University of Pretoria: Javett-UP hosts sculptor Willem Boshoff and Free State University students for sensory exhibition

The Javett Art Centre at the University of Pretoria (Javett-UP), renowned South African sculptor Willem Boshoff and curator Helene Smuts recently hosted a class of art students from the University of the Free State for a walkabout exhibition of Boshoff’s Blind Alphabet (1990–present) installation, a selection of which is on display at Javett-UP.

This special tour was designed to encourage interaction between sighted visual arts students and blind or low-vision individuals, which is exactly what Boshoff hopes to achieve with this work. “Allowing blind people to talk with great proficiency about how they navigate a world that is designed for sighted people is the main aim of this artwork,” he said.

According to Dr Jenni Lauwrens, Senior Lecturer in Visual Culture Studies at UP, Blind Alphabet is a “morphological dictionary created for the blind”. There are more than 400 sculptures made of wood, steel and aluminium in this series. Each sculpture represents an obscure word that Boshoff has sought out and which describes a form, shape or texture.

“The sculptures are stored in black mesh boxes with an aluminium sheet on the lid that provides an explanation in braille of the word that each sculpture represents,” Dr Lauwrens explains. “The boxes are placed on pedestals of equal height and exhibited in several rows. This arrangement allows a blind person to easily navigate their way from one box to the next, almost like turning pages in a book. The sculptures inside the boxes are also small enough to be held so that their contours and textures can be easily explored.”

Interestingly, Blind Alphabet may be touched only by blind and partially sighted people. “The sculptures are easily accessible to blind audiences, but sighted viewers are not permitted to open the boxes and are therefore denied access to the sculptures,” Dr Lauwrens said. “They can only look at the row upon row of black mesh boxes, that look almost like a graveyard.”

She added that Boshoff could be described as a walking dictionary, owing to the great deal of time he has invested in “collecting” words, and that it is always fascinating to hear him talk about his art. “We were all captivated by the stories lurking behind the creation of some of the sculptures in Blind Alphabet.”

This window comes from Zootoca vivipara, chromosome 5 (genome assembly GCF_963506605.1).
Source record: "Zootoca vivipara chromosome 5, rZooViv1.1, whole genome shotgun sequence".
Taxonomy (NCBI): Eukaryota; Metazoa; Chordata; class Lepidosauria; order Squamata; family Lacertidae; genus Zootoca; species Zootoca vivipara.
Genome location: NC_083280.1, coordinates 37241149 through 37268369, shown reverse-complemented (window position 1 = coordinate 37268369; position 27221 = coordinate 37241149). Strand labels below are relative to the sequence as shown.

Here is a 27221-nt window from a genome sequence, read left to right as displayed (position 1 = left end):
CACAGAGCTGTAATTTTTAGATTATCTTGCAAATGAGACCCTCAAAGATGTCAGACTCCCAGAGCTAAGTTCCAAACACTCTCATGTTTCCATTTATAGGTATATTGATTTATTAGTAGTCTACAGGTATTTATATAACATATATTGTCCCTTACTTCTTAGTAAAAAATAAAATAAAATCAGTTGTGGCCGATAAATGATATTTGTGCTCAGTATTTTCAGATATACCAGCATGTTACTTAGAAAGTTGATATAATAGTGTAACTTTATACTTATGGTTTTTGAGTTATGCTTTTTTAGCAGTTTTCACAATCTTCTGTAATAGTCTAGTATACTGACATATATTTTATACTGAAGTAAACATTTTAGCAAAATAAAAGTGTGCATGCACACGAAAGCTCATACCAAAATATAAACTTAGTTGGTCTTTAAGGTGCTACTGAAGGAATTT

“As someone with low-sighted vision, touching the art was an unusual feeling but also a positive one,” said Juan Erwee, Technical Officer at UP’s Disability Unit. “As blind people, we do not usually interact with art, especially in museums. Curators should provide more verbal information for people with visual disabilities as well as tour guides.”

Dr Lauwrens was asked to join the walkabout with Erwee as part of her research on blind and partially sighted individuals’ experience of the installation. “Erwee took several sculptures out of their boxes, and explored their contours and textures,” she said. “I asked him questions about the experience. For instance, I asked him to describe the temperature, texture, weight and size of the sculpture; what material he thought the sculpture was made of; and how he knows this. Both the artist and the students were fascinated by Erwee’s responses to the questions. They were especially astounded by which parts of the sculptures he found more intricate than others, and whether or not these were considered ‘pleasing’ in an aesthetic sense. They noticed that a blind person spends more time experiencing a sculpture through the sense of touch than a sighted person usually does when looking at an artwork.”

Dr Lauwrens says Boshoff’s inspiration stemmed from wanting to upend conventional regulations about who may see and experience artworks in a museum or gallery. “Traditionally, senses other than sight are not welcome in these spaces,” she said. “Moreover, art critics and those who write about art are usually considered to have superior insight into the meanings of artworks. Exceptions to this rule occur only when a museum opens up a section of its exhibition to touch as in ‘touch exhibitions’. The rationale for Blind Alphabet is therefore to disable sight and enable or rather ‘ennoble’ touch in an aesthetic experience. When experiencing this work, the blind person literally has the ‘upper hand’ as they are the expert on what lies inside the boxes.”

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